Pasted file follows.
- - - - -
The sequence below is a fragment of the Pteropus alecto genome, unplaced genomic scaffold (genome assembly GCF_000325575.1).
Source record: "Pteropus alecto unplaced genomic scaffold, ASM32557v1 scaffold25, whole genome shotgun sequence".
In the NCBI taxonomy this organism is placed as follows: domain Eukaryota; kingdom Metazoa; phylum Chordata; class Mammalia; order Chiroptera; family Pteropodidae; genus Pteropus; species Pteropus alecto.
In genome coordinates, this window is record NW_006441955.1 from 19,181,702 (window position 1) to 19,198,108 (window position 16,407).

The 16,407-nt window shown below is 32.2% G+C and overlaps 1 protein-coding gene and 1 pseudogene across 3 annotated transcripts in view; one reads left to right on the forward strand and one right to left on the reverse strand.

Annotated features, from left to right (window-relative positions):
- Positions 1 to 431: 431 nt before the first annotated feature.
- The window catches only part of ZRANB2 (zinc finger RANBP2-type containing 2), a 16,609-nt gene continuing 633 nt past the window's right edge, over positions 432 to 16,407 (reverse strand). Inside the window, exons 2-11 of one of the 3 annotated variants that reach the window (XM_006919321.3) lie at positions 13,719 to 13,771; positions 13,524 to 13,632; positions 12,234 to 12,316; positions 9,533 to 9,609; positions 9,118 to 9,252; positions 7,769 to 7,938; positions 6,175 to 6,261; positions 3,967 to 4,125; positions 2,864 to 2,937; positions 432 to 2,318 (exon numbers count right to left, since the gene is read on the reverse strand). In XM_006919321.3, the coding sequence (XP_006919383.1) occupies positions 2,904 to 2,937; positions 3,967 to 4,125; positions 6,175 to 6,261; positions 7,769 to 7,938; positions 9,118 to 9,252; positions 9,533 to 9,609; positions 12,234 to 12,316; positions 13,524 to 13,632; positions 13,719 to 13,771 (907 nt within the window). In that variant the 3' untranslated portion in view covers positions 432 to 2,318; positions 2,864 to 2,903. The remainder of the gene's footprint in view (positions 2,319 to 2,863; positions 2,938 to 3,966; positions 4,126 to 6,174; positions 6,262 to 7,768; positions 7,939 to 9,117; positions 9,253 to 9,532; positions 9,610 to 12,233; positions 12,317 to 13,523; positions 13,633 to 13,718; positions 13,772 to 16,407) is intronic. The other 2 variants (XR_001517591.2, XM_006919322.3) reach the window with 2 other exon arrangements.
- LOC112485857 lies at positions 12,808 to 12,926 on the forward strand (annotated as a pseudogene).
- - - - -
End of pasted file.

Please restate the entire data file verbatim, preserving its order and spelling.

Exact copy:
The sequence below is a fragment of the Pteropus alecto genome, unplaced genomic scaffold (genome assembly GCF_000325575.1).
Source record: "Pteropus alecto unplaced genomic scaffold, ASM32557v1 scaffold25, whole genome shotgun sequence".
In the NCBI taxonomy this organism is placed as follows: domain Eukaryota; kingdom Metazoa; phylum Chordata; class Mammalia; order Chiroptera; family Pteropodidae; genus Pteropus; species Pteropus alecto.
In genome coordinates, this window is record NW_006441955.1 from 19,181,702 (window position 1) to 19,198,108 (window position 16,407).

The 16,407-nt window shown below is 32.2% G+C and overlaps 1 protein-coding gene and 1 pseudogene across 3 annotated transcripts in view; one reads left to right on the forward strand and one right to left on the reverse strand.

Annotated features, from left to right (window-relative positions):
- Positions 1 to 431: 431 nt before the first annotated feature.
- The window catches only part of ZRANB2 (zinc finger RANBP2-type containing 2), a 16,609-nt gene continuing 633 nt past the window's right edge, over positions 432 to 16,407 (reverse strand). Inside the window, exons 2-11 of one of the 3 annotated variants that reach the window (XM_006919321.3) lie at positions 13,719 to 13,771; positions 13,524 to 13,632; positions 12,234 to 12,316; positions 9,533 to 9,609; positions 9,118 to 9,252; positions 7,769 to 7,938; positions 6,175 to 6,261; positions 3,967 to 4,125; positions 2,864 to 2,937; positions 432 to 2,318 (exon numbers count right to left, since the gene is read on the reverse strand). In XM_006919321.3, the coding sequence (XP_006919383.1) occupies positions 2,904 to 2,937; positions 3,967 to 4,125; positions 6,175 to 6,261; positions 7,769 to 7,938; positions 9,118 to 9,252; positions 9,533 to 9,609; positions 12,234 to 12,316; positions 13,524 to 13,632; positions 13,719 to 13,771 (907 nt within the window). In that variant the 3' untranslated portion in view covers positions 432 to 2,318; positions 2,864 to 2,903. The remainder of the gene's footprint in view (positions 2,319 to 2,863; positions 2,938 to 3,966; positions 4,126 to 6,174; positions 6,262 to 7,768; positions 7,939 to 9,117; positions 9,253 to 9,532; positions 9,610 to 12,233; positions 12,317 to 13,523; positions 13,633 to 13,718; positions 13,772 to 16,407) is intronic. The other 2 variants (XR_001517591.2, XM_006919322.3) reach the window with 2 other exon arrangements.
- LOC112485857 lies at positions 12,808 to 12,926 on the forward strand (annotated as a pseudogene).